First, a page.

But when the lord of that servant returned, what did he say as the servant proudly unwrapped the unused talent and handed it back to him?
End of opportunity. Open door CLOSED.
Luke 19:24 24[The lord of that servant] said unto them that stood by, Take from him the pound, and give it to him that hath ten pounds.
It is when assessing right and wrong to think that something we did wrong is more serious than something we simply did not do. In other words, don’t worry about sins of “omission”? James tells us otherwise.
James 4:17 17Therefore, to him who knows to do good and does not do it, to him it is sin.
Not to do the right thing is just as serious, just as culpable, as openly doing wrong.
We might call it the sin of neglect. It is the warning from the book of Hebrews:
Hebrews 2:1–3 1Therefore we must give the more earnest heed to the things we have heard, lest we drift away.
Notice that statement:
A movement we scarcely notice… drifting.
2For if the word spoken through angels proved steadfast, and every transgression and disobedience received a just reward,
3how shall we escape if we neglect…
If we NEGLECT… something we know we NEED to do but just don’t give it the effort and diligence it needs. Too relaxed. Too unmotivated to make the change. Too “at ease” to give it the extra umph to make it happen!
From the other side comes the opposite lesson—the one who IMMEDIATELY acted on an opportunity. The sooner, the quicker, the better! It’s the story of the pearl merchant. What did he do when he discovered that one priceless pearl?
Matthew 13:45–46 45“Again, the kingdom of heaven is like a merchant seeking beautiful pearls, 46who, when he had found one pearl of great price, went and sold all that he had and bought it.
Time for action… NOW! No neglect. No delay.
46…when he had found one pearl of great price, [he] went and sold all that he had and bought it.
How about the man who discovered treasure in the field?
Matthew 13:44 44“Again, the kingdom of heaven is like treasure hidden in a field, which a man found and hid; and for joy over it he goes and sells all that he has and buys that field.
His first action was to dig a hole and HIDE the treasure. See him carefully covering it over, so it would not be discovered.
Then he had to find out WHO owned the field. Would he sell it? For what price?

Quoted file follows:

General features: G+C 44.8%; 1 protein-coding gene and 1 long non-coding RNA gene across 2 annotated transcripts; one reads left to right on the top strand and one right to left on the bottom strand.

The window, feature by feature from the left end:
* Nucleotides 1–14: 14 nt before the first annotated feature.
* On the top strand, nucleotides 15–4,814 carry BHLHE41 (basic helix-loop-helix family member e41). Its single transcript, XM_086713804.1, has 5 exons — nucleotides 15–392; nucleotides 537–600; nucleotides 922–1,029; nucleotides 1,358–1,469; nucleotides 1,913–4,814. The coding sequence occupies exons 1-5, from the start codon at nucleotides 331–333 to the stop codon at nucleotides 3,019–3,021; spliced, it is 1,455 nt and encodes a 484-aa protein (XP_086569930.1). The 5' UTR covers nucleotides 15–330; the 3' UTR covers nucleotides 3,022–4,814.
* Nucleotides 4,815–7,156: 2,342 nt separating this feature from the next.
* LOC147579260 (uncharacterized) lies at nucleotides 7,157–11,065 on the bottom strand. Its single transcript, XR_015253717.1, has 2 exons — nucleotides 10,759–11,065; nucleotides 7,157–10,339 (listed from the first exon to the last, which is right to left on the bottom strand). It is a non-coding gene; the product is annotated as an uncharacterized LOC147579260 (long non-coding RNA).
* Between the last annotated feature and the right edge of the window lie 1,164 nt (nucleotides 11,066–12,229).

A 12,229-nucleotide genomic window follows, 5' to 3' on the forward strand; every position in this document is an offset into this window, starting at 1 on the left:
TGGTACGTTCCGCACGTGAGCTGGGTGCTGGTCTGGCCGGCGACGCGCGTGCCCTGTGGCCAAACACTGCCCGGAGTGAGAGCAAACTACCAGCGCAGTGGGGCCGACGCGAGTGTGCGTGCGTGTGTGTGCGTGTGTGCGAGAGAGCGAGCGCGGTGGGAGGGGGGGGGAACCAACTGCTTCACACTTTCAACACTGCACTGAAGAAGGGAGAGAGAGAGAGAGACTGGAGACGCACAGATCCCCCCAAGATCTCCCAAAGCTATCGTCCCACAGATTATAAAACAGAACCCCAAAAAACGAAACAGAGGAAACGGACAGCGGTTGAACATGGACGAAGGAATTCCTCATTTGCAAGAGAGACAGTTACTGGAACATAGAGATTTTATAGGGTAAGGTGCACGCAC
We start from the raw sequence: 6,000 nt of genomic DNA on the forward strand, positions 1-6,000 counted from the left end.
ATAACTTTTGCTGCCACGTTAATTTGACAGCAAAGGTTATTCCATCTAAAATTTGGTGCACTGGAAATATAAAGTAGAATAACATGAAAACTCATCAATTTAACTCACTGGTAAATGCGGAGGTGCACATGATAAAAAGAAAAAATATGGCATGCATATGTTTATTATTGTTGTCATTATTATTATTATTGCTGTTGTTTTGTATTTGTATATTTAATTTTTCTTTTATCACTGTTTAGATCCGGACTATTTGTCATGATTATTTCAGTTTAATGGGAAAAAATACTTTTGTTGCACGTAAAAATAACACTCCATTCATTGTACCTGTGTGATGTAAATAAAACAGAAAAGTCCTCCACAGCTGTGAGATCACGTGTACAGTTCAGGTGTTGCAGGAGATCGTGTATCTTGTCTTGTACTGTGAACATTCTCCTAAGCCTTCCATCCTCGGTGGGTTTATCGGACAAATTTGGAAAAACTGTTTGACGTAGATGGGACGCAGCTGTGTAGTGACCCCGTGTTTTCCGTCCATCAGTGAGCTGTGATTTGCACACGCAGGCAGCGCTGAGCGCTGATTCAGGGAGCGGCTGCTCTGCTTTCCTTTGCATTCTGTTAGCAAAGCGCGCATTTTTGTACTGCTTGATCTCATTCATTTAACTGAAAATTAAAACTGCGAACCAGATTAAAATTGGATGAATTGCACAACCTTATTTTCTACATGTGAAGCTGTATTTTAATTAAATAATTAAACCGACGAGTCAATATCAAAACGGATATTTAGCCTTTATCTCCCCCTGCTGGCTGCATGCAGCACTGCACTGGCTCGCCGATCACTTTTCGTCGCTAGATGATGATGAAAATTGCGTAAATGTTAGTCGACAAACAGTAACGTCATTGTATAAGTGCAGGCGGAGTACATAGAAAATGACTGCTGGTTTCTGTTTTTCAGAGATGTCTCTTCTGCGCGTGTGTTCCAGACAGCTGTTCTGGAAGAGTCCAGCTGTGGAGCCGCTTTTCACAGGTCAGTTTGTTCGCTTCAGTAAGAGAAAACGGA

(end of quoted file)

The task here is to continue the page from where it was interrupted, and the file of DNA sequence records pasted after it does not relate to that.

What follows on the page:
The man must have thought the owner put the price up pretty high.
But the man wanted it. Even if it cost him everything he had.
Was it worth it? Absolutely! He WOULD BUY that field!
He did it. IMMEDIATELY.
Scripture calls us again and again to act on our decision. Immediately.
God promises no sure NEXT, only a sure NOW.
2 Corinthians 6:1–2 1We then, as workers together with Him also plead with you not to receive the grace of God in vain. 2For He says: “In an acceptable time I have heard you, And in the day of salvation I have helped you.” Behold, now is the accepted time; behold, now is the day of salvation.
The only sure moment is NOW, now while the door is still open.
Now, before the open door is closed.
Because doors DO close. Opportunity DOES end. We have seen it happen to others, and it can happen to us. A sudden accident, a sudden illness, and the open door is closed.
By the mercy of God the door is still open. Jesus’ invitation is for NOW. He says,
Revelation 3:20 20Behold, I stand at the door, and knock: if any man hear my voice, and open the door, I will come in to him, and will sup with him, and he with me.
He will not be knocking forever.
It is the message of the motto on my desk.
“Only one life, ‘twill soon be past.
Only what’s done for Christ will last.”
Unused opportunities go by. The unwound clock stops. Open doors close.
If we want to live in that wonderful, NEW world to come, we must decide and act on it NOW.